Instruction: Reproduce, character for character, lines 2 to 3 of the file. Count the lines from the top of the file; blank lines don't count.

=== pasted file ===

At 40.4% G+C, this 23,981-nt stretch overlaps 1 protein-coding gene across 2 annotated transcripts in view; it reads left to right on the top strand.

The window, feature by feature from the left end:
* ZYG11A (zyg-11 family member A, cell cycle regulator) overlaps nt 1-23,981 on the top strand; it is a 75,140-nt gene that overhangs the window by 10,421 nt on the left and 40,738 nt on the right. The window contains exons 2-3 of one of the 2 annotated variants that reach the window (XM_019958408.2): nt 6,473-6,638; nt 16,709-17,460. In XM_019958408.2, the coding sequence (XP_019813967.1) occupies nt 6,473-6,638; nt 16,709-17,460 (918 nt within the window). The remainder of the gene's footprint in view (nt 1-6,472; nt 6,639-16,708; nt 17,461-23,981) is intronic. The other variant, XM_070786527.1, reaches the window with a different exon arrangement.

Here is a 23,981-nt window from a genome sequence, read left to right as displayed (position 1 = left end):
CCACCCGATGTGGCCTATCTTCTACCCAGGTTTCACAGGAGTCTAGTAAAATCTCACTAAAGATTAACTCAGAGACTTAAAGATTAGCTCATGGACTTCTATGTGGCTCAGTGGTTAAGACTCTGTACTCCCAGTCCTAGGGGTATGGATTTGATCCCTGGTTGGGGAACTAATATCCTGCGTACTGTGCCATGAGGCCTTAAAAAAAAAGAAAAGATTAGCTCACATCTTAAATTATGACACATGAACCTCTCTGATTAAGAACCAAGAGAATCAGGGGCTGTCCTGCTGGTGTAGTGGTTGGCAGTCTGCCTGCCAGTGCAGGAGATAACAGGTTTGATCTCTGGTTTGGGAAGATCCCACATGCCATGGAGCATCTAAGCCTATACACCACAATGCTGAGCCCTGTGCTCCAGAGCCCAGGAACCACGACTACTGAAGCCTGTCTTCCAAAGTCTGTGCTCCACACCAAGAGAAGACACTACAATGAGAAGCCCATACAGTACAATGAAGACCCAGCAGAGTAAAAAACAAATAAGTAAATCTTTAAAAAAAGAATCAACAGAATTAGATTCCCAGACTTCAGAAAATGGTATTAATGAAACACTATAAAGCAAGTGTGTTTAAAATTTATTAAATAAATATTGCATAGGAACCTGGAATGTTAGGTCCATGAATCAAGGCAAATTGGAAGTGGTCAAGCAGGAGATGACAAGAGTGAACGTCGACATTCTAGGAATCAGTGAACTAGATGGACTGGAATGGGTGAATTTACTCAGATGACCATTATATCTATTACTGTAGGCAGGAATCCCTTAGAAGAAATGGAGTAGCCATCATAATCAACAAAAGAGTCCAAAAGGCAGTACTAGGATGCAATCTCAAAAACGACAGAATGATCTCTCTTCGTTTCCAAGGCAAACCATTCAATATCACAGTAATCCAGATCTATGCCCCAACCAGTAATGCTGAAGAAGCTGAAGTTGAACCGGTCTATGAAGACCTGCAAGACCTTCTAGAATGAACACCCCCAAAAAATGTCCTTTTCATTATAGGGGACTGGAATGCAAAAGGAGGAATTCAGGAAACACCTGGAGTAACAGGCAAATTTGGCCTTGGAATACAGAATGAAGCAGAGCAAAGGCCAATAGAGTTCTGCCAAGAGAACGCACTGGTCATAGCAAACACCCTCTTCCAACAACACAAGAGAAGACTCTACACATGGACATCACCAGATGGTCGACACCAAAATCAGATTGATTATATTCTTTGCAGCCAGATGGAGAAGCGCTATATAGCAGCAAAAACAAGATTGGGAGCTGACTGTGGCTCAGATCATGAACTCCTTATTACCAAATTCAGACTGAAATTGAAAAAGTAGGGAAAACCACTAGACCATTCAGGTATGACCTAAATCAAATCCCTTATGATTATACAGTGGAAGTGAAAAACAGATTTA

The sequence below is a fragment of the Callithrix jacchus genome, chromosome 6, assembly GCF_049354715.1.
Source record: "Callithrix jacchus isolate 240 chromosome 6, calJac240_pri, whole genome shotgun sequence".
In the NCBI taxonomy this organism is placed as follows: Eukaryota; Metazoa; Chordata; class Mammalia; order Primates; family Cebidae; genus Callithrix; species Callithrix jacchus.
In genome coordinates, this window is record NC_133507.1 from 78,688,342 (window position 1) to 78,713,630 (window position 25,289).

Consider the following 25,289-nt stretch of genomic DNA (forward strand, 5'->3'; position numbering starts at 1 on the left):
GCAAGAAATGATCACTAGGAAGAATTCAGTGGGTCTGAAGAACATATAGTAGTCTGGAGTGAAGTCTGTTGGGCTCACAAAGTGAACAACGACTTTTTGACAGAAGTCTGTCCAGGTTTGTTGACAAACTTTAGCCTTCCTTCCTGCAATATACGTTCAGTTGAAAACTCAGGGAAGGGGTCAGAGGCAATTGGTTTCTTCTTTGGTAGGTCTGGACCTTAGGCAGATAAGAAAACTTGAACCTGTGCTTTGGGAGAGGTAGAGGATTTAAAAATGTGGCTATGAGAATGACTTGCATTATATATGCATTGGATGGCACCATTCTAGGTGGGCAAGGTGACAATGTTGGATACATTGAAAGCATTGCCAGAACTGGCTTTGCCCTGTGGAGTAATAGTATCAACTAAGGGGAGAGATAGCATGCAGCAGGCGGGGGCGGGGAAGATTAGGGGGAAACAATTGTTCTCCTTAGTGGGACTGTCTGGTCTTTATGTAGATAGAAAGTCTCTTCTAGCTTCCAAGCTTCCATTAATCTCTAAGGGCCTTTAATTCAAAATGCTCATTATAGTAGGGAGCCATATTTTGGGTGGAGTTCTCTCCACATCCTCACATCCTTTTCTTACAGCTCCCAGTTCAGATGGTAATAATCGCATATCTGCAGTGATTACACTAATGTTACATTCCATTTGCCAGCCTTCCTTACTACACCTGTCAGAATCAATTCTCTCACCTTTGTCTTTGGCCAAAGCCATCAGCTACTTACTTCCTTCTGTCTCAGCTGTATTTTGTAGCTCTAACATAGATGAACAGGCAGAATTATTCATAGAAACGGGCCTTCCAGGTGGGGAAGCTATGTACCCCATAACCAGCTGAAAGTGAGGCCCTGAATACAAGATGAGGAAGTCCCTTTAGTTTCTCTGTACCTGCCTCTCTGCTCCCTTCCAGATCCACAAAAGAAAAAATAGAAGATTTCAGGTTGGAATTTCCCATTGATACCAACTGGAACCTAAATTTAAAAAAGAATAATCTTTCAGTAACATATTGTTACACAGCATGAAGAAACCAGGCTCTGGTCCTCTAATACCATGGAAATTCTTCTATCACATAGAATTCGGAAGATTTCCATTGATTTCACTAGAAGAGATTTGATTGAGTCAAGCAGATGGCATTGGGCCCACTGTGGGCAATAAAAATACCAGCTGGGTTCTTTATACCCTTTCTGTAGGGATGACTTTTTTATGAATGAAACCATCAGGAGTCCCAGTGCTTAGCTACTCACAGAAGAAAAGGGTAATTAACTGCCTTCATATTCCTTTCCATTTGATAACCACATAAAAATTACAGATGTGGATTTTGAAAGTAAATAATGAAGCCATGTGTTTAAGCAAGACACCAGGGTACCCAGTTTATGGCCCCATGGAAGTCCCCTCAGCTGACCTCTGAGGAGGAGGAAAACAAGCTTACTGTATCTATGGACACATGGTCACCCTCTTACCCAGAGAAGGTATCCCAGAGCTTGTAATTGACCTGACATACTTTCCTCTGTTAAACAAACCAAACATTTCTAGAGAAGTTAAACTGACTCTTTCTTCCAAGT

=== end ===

The window, feature by feature from the left end:
* ZYG11A (zyg-11 family member A, cell cycle regulator) overlaps nt 1-23,981 on the top strand; it is a 75,140-nt gene that overhangs the window by 10,421 nt on the left and 40,738 nt on the right. The window contains exons 2-3 of one of the 2 annotated variants that reach the window (XM_019958408.2): nt 6,473-6,638; nt 16,709-17,460. In XM_019958408.2, the coding sequence (XP_019813967.1) occupies nt 6,473-6,638; nt 16,709-17,460 (918 nt within the window). The remainder of the gene's footprint in view (nt 1-6,472; nt 6,639-16,708; nt 17,461-23,981) is intronic. The other variant, XM_070786527.1, reaches the window with a different exon arrangement.